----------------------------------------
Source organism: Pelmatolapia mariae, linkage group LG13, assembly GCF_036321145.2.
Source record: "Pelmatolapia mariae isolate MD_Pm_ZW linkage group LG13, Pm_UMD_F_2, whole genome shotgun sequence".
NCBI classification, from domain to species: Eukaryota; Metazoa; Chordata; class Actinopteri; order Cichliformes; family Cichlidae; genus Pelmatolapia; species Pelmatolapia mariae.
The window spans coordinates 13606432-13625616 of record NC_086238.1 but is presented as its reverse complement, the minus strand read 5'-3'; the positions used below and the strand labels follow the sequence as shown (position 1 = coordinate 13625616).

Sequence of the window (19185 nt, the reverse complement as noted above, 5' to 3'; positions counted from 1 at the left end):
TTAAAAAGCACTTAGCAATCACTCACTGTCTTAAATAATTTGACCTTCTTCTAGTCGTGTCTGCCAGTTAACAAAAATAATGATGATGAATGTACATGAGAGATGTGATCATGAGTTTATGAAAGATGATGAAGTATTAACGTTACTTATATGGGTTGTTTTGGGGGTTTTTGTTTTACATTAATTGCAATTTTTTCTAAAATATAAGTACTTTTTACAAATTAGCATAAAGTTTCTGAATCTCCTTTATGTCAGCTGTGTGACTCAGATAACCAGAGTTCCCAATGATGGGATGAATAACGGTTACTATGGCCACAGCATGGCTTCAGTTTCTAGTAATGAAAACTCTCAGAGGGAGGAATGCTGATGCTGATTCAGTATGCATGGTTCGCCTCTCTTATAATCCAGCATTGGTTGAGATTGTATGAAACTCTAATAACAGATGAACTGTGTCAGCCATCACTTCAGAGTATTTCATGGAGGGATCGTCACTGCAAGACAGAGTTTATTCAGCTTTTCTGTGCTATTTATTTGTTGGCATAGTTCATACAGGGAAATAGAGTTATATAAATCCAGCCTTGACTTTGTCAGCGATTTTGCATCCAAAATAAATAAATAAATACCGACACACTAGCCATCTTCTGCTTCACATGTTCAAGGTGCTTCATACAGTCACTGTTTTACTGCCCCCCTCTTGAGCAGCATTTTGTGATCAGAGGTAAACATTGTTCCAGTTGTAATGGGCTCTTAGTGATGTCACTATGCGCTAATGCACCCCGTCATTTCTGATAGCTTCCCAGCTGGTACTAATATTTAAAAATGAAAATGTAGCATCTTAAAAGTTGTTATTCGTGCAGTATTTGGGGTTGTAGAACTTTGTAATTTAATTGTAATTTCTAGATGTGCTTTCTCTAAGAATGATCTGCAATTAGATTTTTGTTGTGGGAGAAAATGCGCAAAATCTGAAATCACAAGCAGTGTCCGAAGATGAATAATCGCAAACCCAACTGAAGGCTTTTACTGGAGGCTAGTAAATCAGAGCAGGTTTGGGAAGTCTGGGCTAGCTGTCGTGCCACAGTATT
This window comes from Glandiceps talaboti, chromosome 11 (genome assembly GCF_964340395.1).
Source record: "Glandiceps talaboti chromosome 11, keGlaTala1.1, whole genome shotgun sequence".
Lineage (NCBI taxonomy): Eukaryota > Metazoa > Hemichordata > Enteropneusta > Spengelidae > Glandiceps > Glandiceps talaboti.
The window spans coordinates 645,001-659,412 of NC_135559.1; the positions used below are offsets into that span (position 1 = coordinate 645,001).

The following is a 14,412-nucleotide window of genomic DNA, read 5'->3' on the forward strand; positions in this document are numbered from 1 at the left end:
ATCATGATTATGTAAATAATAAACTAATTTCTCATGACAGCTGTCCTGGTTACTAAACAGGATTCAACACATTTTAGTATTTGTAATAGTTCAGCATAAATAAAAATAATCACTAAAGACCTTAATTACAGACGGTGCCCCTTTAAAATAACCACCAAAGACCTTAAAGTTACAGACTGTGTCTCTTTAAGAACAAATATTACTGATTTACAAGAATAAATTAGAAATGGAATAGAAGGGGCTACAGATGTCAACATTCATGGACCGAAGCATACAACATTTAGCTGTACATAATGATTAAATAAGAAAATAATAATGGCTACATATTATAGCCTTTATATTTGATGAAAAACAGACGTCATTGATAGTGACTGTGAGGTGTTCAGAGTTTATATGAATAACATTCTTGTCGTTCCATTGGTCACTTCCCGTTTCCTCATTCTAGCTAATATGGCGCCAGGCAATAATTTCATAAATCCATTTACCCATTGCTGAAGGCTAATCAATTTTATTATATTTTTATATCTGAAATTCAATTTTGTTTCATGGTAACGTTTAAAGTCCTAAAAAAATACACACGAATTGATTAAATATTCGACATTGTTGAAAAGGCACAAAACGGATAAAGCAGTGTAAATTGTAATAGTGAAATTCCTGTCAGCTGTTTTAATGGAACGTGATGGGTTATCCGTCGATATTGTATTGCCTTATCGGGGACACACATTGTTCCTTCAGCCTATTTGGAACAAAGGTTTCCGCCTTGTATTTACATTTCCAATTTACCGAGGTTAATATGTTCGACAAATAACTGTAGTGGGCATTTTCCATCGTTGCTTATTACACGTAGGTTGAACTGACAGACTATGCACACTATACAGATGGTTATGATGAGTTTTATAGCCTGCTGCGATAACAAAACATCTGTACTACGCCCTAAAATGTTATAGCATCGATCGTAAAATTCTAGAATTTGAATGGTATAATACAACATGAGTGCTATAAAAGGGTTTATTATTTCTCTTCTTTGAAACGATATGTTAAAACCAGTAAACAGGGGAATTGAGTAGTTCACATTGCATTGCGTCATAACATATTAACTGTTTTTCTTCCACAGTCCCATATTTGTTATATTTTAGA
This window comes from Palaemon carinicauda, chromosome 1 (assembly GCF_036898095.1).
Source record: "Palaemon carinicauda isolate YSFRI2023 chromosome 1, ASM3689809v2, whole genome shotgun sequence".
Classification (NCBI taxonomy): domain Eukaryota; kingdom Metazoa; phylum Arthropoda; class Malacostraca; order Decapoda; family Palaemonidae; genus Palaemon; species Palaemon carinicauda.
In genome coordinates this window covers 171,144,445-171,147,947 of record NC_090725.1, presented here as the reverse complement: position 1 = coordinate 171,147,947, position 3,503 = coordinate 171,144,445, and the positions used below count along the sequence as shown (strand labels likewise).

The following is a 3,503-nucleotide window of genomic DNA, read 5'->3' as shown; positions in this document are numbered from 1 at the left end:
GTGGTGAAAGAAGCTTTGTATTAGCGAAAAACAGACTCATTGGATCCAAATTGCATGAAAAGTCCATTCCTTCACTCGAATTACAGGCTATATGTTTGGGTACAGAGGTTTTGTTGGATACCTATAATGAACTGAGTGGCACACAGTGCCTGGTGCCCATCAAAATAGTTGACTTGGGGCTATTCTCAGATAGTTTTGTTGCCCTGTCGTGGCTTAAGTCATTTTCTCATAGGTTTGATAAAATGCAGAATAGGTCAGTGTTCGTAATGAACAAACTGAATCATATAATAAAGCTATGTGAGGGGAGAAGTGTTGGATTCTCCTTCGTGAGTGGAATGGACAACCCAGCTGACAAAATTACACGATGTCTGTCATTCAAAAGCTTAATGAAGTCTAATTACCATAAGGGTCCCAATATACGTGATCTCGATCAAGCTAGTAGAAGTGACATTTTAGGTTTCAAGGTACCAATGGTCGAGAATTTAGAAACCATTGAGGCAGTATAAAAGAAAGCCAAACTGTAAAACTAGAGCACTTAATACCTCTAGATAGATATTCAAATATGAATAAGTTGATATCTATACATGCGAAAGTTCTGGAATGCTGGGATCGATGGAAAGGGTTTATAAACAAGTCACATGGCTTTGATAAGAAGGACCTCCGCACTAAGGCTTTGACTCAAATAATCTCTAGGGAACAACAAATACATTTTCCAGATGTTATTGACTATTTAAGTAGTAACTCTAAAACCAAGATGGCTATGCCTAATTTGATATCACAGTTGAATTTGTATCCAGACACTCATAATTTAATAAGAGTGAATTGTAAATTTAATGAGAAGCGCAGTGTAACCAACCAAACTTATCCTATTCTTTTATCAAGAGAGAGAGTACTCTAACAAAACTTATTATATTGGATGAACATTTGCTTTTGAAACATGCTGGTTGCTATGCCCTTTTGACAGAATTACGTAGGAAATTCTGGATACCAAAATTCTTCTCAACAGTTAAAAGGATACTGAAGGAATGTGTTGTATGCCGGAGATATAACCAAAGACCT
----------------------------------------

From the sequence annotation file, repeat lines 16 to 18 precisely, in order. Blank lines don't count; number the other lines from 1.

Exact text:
In genome coordinates this window covers 171,144,445-171,147,947 of record NC_090725.1, presented here as the reverse complement: position 1 = coordinate 171,147,947, position 3,503 = coordinate 171,144,445, and the positions used below count along the sequence as shown (strand labels likewise).

The following is a 3,503-nucleotide window of genomic DNA, read 5'->3' as shown; positions in this document are numbered from 1 at the left end:
GTGGTGAAAGAAGCTTTGTATTAGCGAAAAACAGACTCATTGGATCCAAATTGCATGAAAAGTCCATTCCTTCACTCGAATTACAGGCTATATGTTTGGGTACAGAGGTTTTGTTGGATACCTATAATGAACTGAGTGGCACACAGTGCCTGGTGCCCATCAAAATAGTTGACTTGGGGCTATTCTCAGATAGTTTTGTTGCCCTGTCGTGGCTTAAGTCATTTTCTCATAGGTTTGATAAAATGCAGAATAGGTCAGTGTTCGTAATGAACAAACTGAATCATATAATAAAGCTATGTGAGGGGAGAAGTGTTGGATTCTCCTTCGTGAGTGGAATGGACAACCCAGCTGACAAAATTACACGATGTCTGTCATTCAAAAGCTTAATGAAGTCTAATTACCATAAGGGTCCCAATATACGTGATCTCGATCAAGCTAGTAGAAGTGACATTTTAGGTTTCAAGGTACCAATGGTCGAGAATTTAGAAACCATTGAGGCAGTATAAAAGAAAGCCAAACTGTAAAACTAGAGCACTTAATACCTCTAGATAGATATTCAAATATGAATAAGTTGATATCTATACATGCGAAAGTTCTGGAATGCTGGGATCGATGGAAAGGGTTTATAAACAAGTCACATGGCTTTGATAAGAAGGACCTCCGCACTAAGGCTTTGACTCAAATAATCTCTAGGGAACAACAAATACATTTTCCAGATGTTATTGACTATTTAAGTAGTAACTCTAAAACCAAGATGGCTATGCCTAATTTGATATCACAGTTGAATTTGTATCCAGACACTCATAATTTAATAAGAGTGAATTGTAAATTTAATGAGAAGCGCAGTGTAACCAACCAAACTTATCCTATTCTTTTATCAAGAGAGAGAGTACTCTAACAAAACTTATTATATTGGATGAACATTTGCTTTTGAAACATGCTGGTTGCTATGCCCTTTTGACAGAATTACGTAGGAAATTCTGGATACCAAAATTCTTCTCAACAGTTAAAAGGATACTGAAGGAATGTGTTGTATGCCGGAGATATAACCAAAGACCT